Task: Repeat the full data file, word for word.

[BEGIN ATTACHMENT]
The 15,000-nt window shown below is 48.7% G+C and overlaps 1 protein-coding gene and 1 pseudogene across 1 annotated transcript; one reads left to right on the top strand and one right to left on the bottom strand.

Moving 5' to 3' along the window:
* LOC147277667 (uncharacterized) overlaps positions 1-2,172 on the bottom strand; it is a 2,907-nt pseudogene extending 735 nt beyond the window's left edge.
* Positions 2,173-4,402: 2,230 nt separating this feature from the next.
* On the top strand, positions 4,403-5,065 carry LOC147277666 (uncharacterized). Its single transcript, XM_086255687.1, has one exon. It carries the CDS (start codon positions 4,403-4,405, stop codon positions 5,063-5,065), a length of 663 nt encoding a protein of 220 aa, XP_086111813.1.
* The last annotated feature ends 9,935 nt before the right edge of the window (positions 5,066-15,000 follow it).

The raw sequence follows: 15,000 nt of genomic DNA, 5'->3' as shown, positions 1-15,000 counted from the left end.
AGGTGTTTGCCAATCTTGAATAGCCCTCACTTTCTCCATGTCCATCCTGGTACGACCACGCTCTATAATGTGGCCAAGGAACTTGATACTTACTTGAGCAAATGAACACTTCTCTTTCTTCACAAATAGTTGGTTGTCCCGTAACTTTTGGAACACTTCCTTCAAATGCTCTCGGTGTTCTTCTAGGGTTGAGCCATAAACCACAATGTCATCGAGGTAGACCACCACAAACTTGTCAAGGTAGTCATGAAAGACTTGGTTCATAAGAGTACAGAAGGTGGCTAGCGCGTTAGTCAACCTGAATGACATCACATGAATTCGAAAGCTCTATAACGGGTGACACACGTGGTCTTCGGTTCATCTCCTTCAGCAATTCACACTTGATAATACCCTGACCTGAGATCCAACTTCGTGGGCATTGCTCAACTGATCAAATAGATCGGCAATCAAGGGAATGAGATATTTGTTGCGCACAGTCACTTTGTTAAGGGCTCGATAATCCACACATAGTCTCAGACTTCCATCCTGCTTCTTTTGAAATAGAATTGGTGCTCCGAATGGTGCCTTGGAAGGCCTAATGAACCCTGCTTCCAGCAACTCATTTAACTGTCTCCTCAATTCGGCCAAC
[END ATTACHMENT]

The 15,000-nt window shown below is 48.7% G+C and overlaps 1 protein-coding gene and 1 pseudogene across 1 annotated transcript; one reads left to right on the top strand and one right to left on the bottom strand.

Moving 5' to 3' along the window:
* LOC147277667 (uncharacterized) overlaps positions 1-2,172 on the bottom strand; it is a 2,907-nt pseudogene extending 735 nt beyond the window's left edge.
* Positions 2,173-4,402: 2,230 nt separating this feature from the next.
* On the top strand, positions 4,403-5,065 carry LOC147277666 (uncharacterized). Its single transcript, XM_086255687.1, has one exon. It carries the CDS (start codon positions 4,403-4,405, stop codon positions 5,063-5,065), a length of 663 nt encoding a protein of 220 aa, XP_086111813.1.
* The last annotated feature ends 9,935 nt before the right edge of the window (positions 5,066-15,000 follow it).

The raw sequence follows: 15,000 nt of genomic DNA, 5'->3' as shown, positions 1-15,000 counted from the left end.
AGGTGTTTGCCAATCTTGAATAGCCCTCACTTTCTCCATGTCCATCCTGGTACGACCACGCTCTATAATGTGGCCAAGGAACTTGATACTTACTTGAGCAAATGAACACTTCTCTTTCTTCACAAATAGTTGGTTGTCCCGTAACTTTTGGAACACTTCCTTCAAATGCTCTCGGTGTTCTTCTAGGGTTGAGCCATAAACCACAATGTCATCGAGGTAGACCACCACAAACTTGTCAAGGTAGTCATGAAAGACTTGGTTCATAAGAGTACAGAAGGTGGCTAGCGCGTTAGTCAACCTGAATGACATCACATGAATTCGAAAGCTCTATAACGGGTGACACACGTGGTCTTCGGTTCATCTCCTTCAGCAATTCACACTTGATAATACCCTGACCTGAGATCCAACTTCGTGGGCATTGCTCAACTGATCAAATAGATCGGCAATCAAGGGAATGAGATATTTGTTGCGCACAGTCACTTTGTTAAGGGCTCGATAATCCACACATAGTCTCAGACTTCCATCCTGCTTCTTTTGAAATAGAATTGGTGCTCCGAATGGTGCCTTGGAAGGCCTAATGAACCCTGCTTCCAGCAACTCATTTAACTGTCTCCTCAATTCGGCCAAC